— Mark your calendars: The Interior Department on Friday published for the first time Zinke’s weekly schedule, and The Hill reports that the department plans to do so regularly. “We are always looking for ways to increase transparency and communication with the press and public,” Interior spokeswoman Heather Swift said in a statement to The Hill. “Posting to the website what the secretary did that week accomplishes both of those goals.”
— Man, it’s a hot one: Out in the ocean, that is. The water off the coast of San Diego hit a record in 102-years of temperature measurements. The temperature in the Pacific Ocean at Scripps Pier was 78.6 degrees on Thursday and 78.8 degrees on Friday, The Post’s Angela Fritz reports, besting a previous record of 78.4 degrees in July 1931. “Seventy-nine degrees is crazy-warm for Southern California waters, but compared with the bathwater off the coast of Florida, it’s chilly,” Fritz writes. “The coastal Atlantic water around Miami is typically 85 degrees in the first half of August. The Gulf Stream is responsible for the bathlike water off the East Coast, but on the other side of the continent, the ocean currents flow from the cold north. Water temperature on the West Coast tends to be too cold to swim in — comfortably, at least — without a wet suit.”
— Storm watch: The nearly category 5 Hurricane Hector could stay out of Hawaii’s path entirely, but the storm could still evolve, The Post’s Angela Fritz reports. “Two factors should keep Hector’s impact on Hawaii minimal — relatively cool ocean temperatures and high pressure building over the North Pacific,” she writes, adding that although forecasts look “promising,” the Central Pacific Hurricane Center wrote Monday that “only a slight deviation to the north of the forecast track would significantly increase potential impacts to the state of Hawaii.”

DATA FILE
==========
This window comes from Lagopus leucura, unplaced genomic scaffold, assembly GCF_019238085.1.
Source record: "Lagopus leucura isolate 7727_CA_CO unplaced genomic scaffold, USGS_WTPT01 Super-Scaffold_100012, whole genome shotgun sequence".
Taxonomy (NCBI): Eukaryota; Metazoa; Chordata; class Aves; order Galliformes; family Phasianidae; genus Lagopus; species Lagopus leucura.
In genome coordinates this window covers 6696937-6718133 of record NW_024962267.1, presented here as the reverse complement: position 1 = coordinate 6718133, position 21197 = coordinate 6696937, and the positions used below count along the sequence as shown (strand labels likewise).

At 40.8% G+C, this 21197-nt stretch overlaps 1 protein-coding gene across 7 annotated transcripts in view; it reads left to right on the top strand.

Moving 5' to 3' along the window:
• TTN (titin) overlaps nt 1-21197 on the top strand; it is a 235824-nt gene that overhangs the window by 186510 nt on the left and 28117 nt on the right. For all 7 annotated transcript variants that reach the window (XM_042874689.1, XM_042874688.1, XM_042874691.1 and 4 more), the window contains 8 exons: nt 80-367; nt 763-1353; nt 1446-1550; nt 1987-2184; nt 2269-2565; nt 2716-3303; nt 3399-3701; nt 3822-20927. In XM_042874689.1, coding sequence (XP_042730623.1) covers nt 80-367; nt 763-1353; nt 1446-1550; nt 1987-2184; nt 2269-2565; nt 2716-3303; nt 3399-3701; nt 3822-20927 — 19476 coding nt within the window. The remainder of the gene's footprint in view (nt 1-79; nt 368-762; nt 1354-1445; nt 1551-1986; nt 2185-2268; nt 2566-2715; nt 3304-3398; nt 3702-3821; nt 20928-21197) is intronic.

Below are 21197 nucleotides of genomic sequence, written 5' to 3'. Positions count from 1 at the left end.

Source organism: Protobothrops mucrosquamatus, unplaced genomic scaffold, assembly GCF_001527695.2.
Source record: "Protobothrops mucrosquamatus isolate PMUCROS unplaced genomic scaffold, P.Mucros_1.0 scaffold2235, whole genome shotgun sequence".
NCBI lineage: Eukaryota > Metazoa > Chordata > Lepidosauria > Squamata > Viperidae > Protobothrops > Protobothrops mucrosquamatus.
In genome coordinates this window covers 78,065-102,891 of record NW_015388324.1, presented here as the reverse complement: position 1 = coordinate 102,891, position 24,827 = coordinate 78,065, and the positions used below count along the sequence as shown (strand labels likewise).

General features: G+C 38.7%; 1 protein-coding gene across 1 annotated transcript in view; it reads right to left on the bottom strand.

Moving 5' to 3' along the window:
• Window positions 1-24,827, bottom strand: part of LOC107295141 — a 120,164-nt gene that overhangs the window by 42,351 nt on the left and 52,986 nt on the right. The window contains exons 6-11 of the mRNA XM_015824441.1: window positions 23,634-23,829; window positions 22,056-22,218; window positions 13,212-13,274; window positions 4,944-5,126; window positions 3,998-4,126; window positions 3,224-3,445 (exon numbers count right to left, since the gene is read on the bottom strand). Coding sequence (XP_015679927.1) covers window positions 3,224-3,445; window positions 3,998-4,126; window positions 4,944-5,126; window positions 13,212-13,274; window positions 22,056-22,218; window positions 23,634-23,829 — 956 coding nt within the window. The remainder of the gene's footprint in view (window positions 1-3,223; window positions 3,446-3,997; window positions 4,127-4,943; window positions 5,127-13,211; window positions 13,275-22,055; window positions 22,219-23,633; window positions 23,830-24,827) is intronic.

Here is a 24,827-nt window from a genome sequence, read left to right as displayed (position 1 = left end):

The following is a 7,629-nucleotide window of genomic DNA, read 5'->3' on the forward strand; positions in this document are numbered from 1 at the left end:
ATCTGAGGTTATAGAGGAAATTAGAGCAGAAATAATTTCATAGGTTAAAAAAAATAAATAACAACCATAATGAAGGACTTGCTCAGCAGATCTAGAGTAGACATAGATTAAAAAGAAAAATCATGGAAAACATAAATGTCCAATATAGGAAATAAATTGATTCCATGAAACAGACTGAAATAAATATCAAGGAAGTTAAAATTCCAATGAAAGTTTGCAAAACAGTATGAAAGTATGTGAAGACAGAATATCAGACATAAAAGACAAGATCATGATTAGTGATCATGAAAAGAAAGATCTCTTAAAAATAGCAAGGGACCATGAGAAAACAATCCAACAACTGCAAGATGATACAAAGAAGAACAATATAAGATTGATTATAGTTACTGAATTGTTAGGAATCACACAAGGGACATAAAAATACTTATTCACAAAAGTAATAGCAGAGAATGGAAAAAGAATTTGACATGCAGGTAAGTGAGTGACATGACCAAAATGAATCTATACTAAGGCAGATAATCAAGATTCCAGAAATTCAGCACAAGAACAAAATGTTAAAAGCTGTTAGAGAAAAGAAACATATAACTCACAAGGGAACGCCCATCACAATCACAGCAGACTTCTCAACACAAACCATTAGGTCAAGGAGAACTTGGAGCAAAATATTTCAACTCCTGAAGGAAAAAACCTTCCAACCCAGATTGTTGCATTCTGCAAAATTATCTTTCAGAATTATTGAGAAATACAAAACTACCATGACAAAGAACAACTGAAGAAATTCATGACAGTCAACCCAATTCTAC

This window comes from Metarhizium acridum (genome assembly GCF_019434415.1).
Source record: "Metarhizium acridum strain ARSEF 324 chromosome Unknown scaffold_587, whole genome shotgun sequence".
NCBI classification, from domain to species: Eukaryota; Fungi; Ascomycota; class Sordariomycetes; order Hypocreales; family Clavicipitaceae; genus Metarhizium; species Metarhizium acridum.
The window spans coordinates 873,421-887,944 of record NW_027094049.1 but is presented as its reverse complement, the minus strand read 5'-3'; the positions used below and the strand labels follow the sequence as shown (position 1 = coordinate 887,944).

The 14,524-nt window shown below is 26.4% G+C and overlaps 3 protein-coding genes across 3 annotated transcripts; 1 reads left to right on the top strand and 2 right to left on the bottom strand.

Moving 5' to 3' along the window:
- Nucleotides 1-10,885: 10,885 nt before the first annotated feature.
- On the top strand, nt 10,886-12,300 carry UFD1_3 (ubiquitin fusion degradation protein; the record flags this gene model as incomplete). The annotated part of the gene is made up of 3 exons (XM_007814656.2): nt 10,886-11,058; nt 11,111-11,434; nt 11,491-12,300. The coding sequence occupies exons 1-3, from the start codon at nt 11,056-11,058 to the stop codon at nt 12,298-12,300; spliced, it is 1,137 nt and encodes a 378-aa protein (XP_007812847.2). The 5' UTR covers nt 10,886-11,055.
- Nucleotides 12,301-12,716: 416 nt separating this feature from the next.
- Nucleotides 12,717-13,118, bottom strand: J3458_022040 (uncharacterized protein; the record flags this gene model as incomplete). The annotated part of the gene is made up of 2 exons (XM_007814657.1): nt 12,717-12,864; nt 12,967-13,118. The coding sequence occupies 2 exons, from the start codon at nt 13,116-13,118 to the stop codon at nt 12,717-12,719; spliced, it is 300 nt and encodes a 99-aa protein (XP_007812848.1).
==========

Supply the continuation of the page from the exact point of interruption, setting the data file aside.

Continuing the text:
— Arkema executives on trial: Two executives from Arkema made their first appearance in court on Monday after the pair were indicted last week in relation to explosions at the company’s chemical plant in Crosby, Tex. that occurred as a result of flooding from Hurricane Harvey. In a statement on Friday, the district attorney in Harris County, Tex., wrote that a grand jury had indicted the company and its CEO and a plant manager for “recklessly” releasing chemicals into the air and putting first responders and nearby residents at risk. Bail was set for the pair at $20,000 each, the Houston Chronicle reports, which added both “will continue working for the company despite the charges, and Arkema is paying their legal fees.”
- The United States Energy Association holds an event on flexible carbon capture technology.
— Here are some stunning images from what is now the largest wildfire ever recorded in California, from Santa Rosa Press Democrat photographer Kent Porter: